Assessing the environmental profile of orange production in Brazil
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Background, aim, and scope
Brazil is the world’s largest orange producing country, with a total planted area of more than 820,000 hectares. The bulk of the oranges produced in Brazil (70%) is processed into frozen concentrated orange juice (FCOJ) by large processing companies. Exports represent around 97% of the total FCOJ produced, making Brazil the largest world producer and exporter of FCOJ. The Brazilian citrus sector accounts for half of the world’s supply of orange juice and for 80% of the juice traded on the international market. The goal of this study is to characterize the Brazilian orange producers in terms of farm size, cultivated varieties, watering system and tillage practices. In addition, the study presents some aspects of the LCI of oranges grown specifically for the production of FCOJ in the two major orange-growing areas in Brazil (the Northern and Southern regions of the State of São Paulo) during reference crop year 2002/03 in order to generate detailed production inventory data and identify the potential environmental impacts of tillage, both of which are key to enable the formulation of sustainability parameters for the production of FCOJ in Brazil.
This study was performed in compliance with the guidelines and requirements of the ISO 14040 standard series. All information and data considered and evaluated in this study (the use of water, energy, fertilizers, pesticides and soil correctors) were gathered through in-depth questionnaires either filled in directly by the farm manager or completed by the farm manager and sent in by mail. The data cover a total of 367,200 metric tons of oranges produced by 4 million plants in commercial production from a total evaluated area that accounts for 19.5% of the overall production of oranges in the State of São Paulo. The two major orange-producing areas in Brazil located respectively in the Northern and Southern regions of the State of São Paulo were evaluated. Only the inputs and outputs associated with tillage practices and technology were considered in this paper. The environmental aspects of the production of fertilizers and pesticides were not included within the boundaries. The functional unit selected for this study was 1,000 kg of oranges for FCOJ. Farm-specific data have been combined with agricultural production data to construct an orange cultivation model.
The orange varieties for the production of FCOJ evaluated in this study were Pêra, Valência and Natal. The farms investigated had a cultivated area varying from 22 to 7,000 ha, with a plant density ranging from 170 to 500 plants/ha and an average yield of 30,500 kg/ha for mature trees. Depending on the region, the production of 1,000 kg of oranges requires approx. 120 to 4,400 MJ of energy; 0.3 to 36 kg of diesel; 1,100 to 54,500 kg of water for irrigation; 0.3 to 65 kg of fertilizers (NPK); 0.1 to 13.5 kg of pesticides; 8 to 650 kg of soil correctors. The distribution of some inputs across the farms located in the two main Brazilian orange-producing regions is presented, in addition to the total weighted average.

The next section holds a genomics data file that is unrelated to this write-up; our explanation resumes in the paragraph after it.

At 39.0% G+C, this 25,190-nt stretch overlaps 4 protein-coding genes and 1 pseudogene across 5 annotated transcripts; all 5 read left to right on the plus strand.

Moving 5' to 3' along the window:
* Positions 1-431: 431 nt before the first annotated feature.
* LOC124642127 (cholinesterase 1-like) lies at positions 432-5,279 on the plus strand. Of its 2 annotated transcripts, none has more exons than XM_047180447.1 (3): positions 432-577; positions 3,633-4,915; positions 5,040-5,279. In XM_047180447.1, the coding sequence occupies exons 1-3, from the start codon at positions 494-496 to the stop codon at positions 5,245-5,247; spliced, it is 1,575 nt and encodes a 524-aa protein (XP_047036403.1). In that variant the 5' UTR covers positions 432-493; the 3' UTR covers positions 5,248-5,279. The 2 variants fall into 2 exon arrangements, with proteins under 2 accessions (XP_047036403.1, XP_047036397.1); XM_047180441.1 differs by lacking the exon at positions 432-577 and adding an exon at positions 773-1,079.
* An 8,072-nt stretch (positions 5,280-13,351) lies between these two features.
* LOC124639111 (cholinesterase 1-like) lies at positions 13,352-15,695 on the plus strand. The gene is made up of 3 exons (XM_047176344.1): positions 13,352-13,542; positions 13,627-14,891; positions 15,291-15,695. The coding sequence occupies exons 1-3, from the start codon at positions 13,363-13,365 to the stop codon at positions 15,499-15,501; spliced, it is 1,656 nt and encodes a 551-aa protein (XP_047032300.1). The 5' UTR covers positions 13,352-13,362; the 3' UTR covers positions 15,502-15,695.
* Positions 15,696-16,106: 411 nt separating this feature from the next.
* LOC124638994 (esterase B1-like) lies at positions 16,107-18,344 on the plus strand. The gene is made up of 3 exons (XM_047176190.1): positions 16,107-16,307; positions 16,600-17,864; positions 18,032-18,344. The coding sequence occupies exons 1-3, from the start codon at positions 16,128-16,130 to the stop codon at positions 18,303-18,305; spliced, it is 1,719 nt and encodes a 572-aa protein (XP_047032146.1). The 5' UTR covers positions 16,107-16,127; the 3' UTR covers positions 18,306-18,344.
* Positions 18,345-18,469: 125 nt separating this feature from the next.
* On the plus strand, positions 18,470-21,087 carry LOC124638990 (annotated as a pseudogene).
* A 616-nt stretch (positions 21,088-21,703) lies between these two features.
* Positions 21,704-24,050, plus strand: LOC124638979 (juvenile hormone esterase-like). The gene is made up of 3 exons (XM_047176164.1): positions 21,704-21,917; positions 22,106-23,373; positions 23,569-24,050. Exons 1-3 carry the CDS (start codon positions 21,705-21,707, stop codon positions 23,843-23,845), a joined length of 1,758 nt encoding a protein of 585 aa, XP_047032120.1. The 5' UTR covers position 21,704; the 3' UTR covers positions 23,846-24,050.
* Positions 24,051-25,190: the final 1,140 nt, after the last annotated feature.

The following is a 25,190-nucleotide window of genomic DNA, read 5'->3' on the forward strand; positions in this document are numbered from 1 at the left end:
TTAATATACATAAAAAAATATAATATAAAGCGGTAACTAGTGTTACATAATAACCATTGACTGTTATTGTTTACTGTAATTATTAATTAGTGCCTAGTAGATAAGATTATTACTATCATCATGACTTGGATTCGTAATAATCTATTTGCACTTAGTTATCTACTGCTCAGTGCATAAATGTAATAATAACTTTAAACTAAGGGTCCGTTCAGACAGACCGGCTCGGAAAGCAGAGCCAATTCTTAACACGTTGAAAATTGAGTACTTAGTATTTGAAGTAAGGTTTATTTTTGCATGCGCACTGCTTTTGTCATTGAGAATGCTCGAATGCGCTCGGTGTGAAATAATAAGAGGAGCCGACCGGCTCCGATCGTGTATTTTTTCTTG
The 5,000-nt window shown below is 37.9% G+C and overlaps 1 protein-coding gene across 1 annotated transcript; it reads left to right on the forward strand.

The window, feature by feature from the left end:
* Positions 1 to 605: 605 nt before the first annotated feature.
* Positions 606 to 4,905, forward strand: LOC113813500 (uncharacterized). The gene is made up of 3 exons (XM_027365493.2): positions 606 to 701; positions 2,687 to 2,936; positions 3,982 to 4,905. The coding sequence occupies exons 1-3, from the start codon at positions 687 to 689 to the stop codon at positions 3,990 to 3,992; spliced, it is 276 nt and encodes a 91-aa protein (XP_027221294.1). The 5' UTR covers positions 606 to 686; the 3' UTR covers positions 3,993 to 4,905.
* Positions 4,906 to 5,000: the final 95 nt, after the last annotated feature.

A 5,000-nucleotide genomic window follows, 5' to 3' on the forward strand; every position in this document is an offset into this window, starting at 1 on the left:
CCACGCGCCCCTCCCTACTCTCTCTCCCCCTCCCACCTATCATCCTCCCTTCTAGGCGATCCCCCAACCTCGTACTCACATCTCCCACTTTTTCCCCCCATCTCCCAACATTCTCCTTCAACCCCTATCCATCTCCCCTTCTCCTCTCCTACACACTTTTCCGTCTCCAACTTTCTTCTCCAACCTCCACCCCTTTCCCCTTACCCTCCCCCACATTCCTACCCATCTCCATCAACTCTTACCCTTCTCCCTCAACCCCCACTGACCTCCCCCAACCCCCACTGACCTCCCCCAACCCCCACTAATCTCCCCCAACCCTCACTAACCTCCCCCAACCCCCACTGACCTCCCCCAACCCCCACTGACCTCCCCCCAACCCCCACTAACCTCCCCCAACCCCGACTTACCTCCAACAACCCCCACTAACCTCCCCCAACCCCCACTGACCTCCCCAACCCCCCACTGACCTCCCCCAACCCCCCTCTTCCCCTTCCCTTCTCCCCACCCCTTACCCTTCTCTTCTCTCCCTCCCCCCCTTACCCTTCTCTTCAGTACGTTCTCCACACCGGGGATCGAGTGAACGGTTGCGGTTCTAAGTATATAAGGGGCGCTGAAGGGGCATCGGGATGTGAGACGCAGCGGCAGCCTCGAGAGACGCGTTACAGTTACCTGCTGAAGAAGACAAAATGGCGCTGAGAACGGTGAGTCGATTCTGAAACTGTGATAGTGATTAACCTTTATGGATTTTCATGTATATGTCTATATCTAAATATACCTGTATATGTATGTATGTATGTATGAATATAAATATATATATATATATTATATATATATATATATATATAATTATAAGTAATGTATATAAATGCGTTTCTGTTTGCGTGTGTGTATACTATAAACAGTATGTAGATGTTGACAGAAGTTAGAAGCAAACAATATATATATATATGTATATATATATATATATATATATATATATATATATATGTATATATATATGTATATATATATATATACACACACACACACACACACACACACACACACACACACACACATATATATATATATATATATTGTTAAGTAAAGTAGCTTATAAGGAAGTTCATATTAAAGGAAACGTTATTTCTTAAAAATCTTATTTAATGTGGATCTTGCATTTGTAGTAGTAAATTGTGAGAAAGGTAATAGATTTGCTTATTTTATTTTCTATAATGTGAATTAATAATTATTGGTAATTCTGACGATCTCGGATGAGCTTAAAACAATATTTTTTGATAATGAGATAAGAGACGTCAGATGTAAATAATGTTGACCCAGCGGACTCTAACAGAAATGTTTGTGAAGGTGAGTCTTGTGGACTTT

In addition to the variations among the regions evaluated, it was generally observed that there were very considerable differences in order of magnitude between the data collected from farms located in the same region. Although the inputs are directly related to the specific characteristics of each farm and the climatic and topographic conditions of its location, this study has identified some farms that are in a good position to reduce the amounts of some inputs and enhance their environmental and economical performance.
Taking into account the aspects evaluated in this study, only 21% of the orange growers showed good performance, i.e., consumption of pesticides, fertilizers and soil correction compounds equal to or lower than the weighted averages, except for “land use”, which was above the average for the majority of these farms. This study provided important results that allow for a better understanding of the agricultural practices involved and the potential environmental impacts of this product.
Recommendation and perspective
The authors would like to suggest that the five best-performing farms average values be set as the maximum allowable level and point of departure for the discussion on the good environmental performance of Brazilian FCOJ. Besides the total inputs, the role of good agricultural practices to achieve good yields and, at the same time, improve the sustainability of orange growing should also be taken into consideration. Future updates of this study will show the evolution of natural resource management as a result of improved land use, new agricultural practices, reduced use of fertilizers and agrochemicals.
KeywordsAgricultural practices Brazil Frozen concentrated orange juice (FCOJ) LCI Orange Sustainability
The authors are grateful to FINEP (Research and Projects Financing), CNPq (National Board of Technologic and Scientific Development) and MCT (Brazilian Science and Technology Ministry) for the financial support and the fellowships granted. The authors would also like to thank all the people who contributed to this study by answering the questionnaire or for their useful comments during the development of this project.
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